My lab studies mechanisms underlying pain sensation. One focus of the lab is a group of ion channel proteins of the Transient Receptor Potential Vanilloid (TRPV) family. These channels share the intriguing feature that they can be activated by warm or painfully hot temperatures, as well as by many nonthermal stimuli. For example, TRPV1, the founding member of this family, can be activated by painful heat (>42°C), by protons, or by pungent chemicals such as capsaicin. This channel is strongly expressed in nociceptive neurons and is essential for normal behavioral responses to noxious heat. By examining these channels in recombinant and native systems, and taking advantage of knockout mice lacking one or more subtypes, we are dissecting the biological contributions of these channels to pain sensation and other processes in both neuronal and nonneuronal cells. A second focus of the lab is the use of cutting-edge molecular, cellular, genetic, behavioral and physiological approaches to understand the biological and pathophysiological basis of chronic pain in animal models and in human disease.
Research in our laboratory is focused on the understanding of molecular mechanisms that regulate the mitochondrial contribution to programmed cell death and inflammation signaling. Both processes are fundamental to a variety of diseases, including cancer, neurodegeneration and infectious diseases. In this context we are specifically interested in mitochondrial autophagy and interorganellar interactions, including with the endolysosomal compartment. We are applying a combination of fluorescence microscopy, molecular and cell biological, and biochemical approaches. Our studies aim at uncovering novel cell biological insights that can be exploited to combat diseases.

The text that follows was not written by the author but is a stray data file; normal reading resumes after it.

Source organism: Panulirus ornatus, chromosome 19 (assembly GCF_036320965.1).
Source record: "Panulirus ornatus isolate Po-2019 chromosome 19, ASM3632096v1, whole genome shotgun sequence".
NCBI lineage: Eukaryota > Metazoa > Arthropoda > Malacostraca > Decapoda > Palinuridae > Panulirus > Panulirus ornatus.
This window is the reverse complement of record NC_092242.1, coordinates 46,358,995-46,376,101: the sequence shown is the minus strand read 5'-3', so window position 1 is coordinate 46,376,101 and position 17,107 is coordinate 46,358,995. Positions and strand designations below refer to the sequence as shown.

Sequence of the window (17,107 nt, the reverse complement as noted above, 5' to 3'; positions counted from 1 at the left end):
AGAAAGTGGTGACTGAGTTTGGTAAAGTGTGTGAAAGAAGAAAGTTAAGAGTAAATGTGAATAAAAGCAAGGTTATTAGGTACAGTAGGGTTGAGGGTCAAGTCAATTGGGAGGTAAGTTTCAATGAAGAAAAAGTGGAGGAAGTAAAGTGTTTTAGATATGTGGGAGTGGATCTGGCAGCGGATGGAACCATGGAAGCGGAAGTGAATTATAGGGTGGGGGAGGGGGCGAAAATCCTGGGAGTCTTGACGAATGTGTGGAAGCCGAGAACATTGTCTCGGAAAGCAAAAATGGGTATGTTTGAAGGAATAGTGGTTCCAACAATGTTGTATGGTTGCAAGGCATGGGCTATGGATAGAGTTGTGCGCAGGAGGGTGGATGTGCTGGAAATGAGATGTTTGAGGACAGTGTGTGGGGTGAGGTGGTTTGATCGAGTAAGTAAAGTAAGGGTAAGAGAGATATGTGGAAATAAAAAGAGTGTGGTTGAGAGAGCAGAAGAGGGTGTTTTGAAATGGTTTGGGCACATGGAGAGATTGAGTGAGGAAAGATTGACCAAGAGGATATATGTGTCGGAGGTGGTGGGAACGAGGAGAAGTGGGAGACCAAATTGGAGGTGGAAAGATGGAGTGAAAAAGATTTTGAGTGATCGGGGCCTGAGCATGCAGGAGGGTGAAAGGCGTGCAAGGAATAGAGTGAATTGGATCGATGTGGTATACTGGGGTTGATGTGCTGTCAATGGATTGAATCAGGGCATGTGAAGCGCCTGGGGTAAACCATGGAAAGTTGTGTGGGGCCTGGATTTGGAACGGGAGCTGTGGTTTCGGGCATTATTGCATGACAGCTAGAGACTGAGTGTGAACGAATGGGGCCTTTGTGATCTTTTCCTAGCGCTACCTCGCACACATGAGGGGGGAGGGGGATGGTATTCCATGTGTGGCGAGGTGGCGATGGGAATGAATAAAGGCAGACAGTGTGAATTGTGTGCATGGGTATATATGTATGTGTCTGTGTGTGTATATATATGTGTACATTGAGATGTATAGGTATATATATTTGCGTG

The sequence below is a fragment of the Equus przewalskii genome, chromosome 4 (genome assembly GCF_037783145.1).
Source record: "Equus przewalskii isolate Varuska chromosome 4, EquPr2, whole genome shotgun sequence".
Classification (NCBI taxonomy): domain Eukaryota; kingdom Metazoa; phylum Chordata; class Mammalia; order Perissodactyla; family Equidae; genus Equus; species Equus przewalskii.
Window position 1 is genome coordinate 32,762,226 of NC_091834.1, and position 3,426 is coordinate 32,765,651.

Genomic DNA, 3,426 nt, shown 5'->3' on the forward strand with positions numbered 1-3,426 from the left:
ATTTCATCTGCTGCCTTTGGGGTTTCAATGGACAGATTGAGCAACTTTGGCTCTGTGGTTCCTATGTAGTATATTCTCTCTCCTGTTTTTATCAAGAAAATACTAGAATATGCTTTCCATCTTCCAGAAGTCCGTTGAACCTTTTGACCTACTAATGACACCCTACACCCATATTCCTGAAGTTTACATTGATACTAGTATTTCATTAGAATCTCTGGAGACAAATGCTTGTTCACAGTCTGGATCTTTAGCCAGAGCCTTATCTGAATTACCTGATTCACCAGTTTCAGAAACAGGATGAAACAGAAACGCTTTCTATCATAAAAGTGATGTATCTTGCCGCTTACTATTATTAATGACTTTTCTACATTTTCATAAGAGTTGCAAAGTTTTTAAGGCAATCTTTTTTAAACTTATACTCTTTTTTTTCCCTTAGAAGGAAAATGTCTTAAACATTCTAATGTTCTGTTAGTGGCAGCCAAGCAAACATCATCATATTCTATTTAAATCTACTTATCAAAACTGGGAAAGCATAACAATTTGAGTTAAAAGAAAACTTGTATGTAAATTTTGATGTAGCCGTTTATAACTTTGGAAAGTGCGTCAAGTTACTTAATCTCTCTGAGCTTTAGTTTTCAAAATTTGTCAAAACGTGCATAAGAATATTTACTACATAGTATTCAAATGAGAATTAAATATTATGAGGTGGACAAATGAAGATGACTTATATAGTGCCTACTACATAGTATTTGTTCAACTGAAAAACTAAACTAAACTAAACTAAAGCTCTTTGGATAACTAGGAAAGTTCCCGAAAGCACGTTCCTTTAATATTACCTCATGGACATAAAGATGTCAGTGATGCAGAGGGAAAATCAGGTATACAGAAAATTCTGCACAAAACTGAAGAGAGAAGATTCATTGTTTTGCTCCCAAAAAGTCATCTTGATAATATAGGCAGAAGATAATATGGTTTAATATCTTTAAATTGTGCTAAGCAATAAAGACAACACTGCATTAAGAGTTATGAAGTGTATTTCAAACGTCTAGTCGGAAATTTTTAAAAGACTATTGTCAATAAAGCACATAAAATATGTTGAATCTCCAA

Research in the Jordan laboratory focuses on understanding the molecular mechanisms regulating DNA repair, chromosome segregation and cell cycle progression. Their lab studies the importance of Structural Maintenance of Chromosomes (SMC) complexes and cell cycle kinases, particularly Polo-like (PLK) kinases and Aurora kinases. The Jordan lab uses mouse and human pluripotent stem cells to help define the function of these proteins within essential molecular pathways of the cell. They also use mouse as a model organism to study consequences of gene mutation and chromosome missegregation, which give rise to physical and mental developmental defects, infertility and cancer predisposition. Current research from the Jordan laboratory encompasses the following:
1) Gametogenesis (spermatogenesis and oogenesis)
2) Pluripotent stem cell preservation, proliferation, and differentiation
Neurodegeneration is a poorly understood biomedical phenomenon and a major public health challenge in our increasingly aging society. Our goal is to describe at the molecular and cellular levels how specific neurons degenerate, how protein folding and misfolding operate in the cell, and how protective systems fail at disease stages.